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LLC v. Department of Transportation

Court of Appeals of Illinois, Fifth District

September 16, 2019

DUSTY'S OUTDOOR MEDIA, LLC, Plaintiff-Appellee,
THE DEPARTMENT OF TRANSPORTATION; RANDALL BLANKENHORN, Secretary of Transportation; and LAURA MLACNIK, Department of Transportation Bureau Chief of Land Acquisition, Defendants-Appellants.

          Appeal from the Circuit Court of Fayette County, No. 13-CH-22 Honorable Daniel E. Hartigan, Judge, presiding.

          Attorneys for Appellants Kwame Raoul, Attorney General, State of Illinois, David L. Franklin, Solicitor General, Carl J. Elitz, Assistant Attorney General.

          Attorney for Appellee Chad E. Chojnicki, McDevitt, Osteen, Chojnicki & Deters, LLC.

          JUSTICE CHAPMAN delivered the judgment of the court, with opinion. Justices Welch and Cates concurred in the judgment and opinion.



         ¶ 1 This appeal involves a highway billboard that was erected prior to the effective date of the Highway Advertising Control Act of 1971 (Act) (225 ILCS 440/1 et seq. (West 2010)). New signs may not be erected without complying with the requirements of the Act. However, preexisting signs that do not conform with the Act's requirements may remain in place, and sign owners are allowed to perform "the normal maintenance or repair of signs and sign structures." Id. § 3.06. However, if more than 60% of the upright posts supporting a wooden sign are replaced, this is not deemed to be part of the "normal maintenance or repair" of the sign. Id. § 3.08. At issue in this appeal is the definition of the word "replace."

         ¶ 2 A sign owned by the plaintiff, Dusty's Outdoor Media, LLC, was blown over in a windstorm. The plaintiff had its sign repaired by returning it to an upright position in its original location. The defendant, the Department of Transportation (IDOT), determined that, in doing so, the plaintiff "replaced" 100% of the upright posts supporting the sign. IDOT therefore determined that the sign was no longer permitted to remain in place under the Act and demanded that the plaintiff remove the sign within 30 days. The plaintiff filed a petition seeking a writ of mandamus and relief related to eminent domain. It argued that because it used the original uprights, it did not "replace" more than 60% of the uprights. The trial court agreed with the plaintiff and granted summary judgment in its favor. IDOT appeals, arguing that (1) the court erred in interpreting the word "replace" to require the use of new materials, (2) as such, the court erred in finding that the plaintiff did no more than perform "normal maintenance or repair" of the sign, and (3) the court erred in granting summary judgment to the plaintiff on its request for relief related to eminent domain because no taking occurred. We affirm in part and reverse in part.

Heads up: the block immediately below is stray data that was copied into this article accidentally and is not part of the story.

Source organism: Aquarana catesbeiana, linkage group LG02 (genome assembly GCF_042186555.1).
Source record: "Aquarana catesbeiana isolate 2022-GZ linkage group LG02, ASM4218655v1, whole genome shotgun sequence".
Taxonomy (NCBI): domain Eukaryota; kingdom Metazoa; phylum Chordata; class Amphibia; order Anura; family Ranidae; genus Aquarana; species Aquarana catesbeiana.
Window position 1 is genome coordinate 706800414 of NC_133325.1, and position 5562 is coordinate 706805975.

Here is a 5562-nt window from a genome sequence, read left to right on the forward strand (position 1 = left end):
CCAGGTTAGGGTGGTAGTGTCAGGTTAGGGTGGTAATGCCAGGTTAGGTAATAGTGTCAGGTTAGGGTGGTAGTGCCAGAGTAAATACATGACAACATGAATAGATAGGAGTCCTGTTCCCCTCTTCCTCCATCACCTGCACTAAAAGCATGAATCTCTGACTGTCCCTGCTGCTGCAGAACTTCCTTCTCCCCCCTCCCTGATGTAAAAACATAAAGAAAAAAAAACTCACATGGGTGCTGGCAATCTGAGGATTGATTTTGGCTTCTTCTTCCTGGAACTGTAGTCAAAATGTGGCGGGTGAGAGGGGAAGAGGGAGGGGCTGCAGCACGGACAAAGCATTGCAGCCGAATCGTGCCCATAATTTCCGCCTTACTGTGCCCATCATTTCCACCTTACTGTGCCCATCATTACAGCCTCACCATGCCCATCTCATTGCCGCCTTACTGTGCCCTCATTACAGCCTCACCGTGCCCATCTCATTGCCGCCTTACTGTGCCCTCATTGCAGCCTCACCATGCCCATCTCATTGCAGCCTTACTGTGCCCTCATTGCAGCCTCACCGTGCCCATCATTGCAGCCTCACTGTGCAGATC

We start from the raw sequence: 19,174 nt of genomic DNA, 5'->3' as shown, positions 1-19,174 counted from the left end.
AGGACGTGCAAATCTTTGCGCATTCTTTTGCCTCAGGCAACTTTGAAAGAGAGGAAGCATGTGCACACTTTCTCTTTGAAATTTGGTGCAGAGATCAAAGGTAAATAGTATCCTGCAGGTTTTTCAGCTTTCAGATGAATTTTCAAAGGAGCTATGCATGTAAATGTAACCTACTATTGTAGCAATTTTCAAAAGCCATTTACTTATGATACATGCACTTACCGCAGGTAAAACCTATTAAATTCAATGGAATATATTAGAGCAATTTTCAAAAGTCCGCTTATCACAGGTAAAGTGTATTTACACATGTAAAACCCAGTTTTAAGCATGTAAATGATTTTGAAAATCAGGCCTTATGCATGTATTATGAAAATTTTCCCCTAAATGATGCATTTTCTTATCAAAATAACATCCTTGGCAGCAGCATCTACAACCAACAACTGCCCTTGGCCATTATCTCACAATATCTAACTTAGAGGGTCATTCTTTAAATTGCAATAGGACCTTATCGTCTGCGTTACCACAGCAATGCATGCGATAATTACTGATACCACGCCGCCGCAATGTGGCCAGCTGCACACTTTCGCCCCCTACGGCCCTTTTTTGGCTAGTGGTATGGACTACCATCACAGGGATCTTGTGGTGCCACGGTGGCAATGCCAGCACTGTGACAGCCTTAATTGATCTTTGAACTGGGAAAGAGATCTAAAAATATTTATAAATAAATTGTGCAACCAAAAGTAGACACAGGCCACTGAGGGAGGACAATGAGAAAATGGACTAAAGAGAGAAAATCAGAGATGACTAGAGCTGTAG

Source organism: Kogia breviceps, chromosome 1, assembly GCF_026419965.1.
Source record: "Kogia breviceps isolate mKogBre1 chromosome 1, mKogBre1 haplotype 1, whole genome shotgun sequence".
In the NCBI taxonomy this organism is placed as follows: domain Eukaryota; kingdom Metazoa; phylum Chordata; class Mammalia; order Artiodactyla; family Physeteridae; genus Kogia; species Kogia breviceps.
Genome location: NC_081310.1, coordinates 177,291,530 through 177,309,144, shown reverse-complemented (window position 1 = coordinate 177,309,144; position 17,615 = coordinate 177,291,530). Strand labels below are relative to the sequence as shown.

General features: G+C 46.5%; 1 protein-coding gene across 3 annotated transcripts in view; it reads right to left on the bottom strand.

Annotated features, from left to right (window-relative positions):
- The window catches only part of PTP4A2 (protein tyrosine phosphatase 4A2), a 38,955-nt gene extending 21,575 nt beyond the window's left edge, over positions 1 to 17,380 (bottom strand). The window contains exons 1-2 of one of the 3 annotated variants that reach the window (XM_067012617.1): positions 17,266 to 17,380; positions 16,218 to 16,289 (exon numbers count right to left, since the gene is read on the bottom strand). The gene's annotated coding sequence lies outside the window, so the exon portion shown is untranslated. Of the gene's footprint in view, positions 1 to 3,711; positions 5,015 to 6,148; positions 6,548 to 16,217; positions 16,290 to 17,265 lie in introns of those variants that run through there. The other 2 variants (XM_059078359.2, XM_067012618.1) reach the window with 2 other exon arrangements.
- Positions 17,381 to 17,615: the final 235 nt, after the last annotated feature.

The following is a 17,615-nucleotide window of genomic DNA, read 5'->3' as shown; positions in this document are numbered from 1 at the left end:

¶ 3 The plaintiff owns and leases outdoor signs for advertising. Placement of such signs along highways is regulated by the Act. The Act provides that new signs may not be erected without first obtaining a permit. Id. § 8. However, signs that were in existence before the effective date of the Act may remain in place. Such signs must be registered with IDOT. Owners of signs registered under this provision are issued registration tags for their signs, which must be displayed on the structure of the sign. Id. These registration tags are known as "red tags." The sign at issue in this appeal was in place prior to the effective date of the Act. IDOT issued a "red tag" to the plaintiff for the sign. The sign is located east of Vandalia, Illinois, along Interstate 70. IDOT has determined that no new signs are permissible in that vicinity.

         ¶ 4 On February 28, 2011, the sign blew down in a windstorm. Late in March, the plaintiff repaired the billboard by placing it upright in its original location. The original upright posts were used. Although the plaintiff added bracing to the uprights for safety reasons, the sign was not otherwise enhanced or altered from its condition prior to the storm.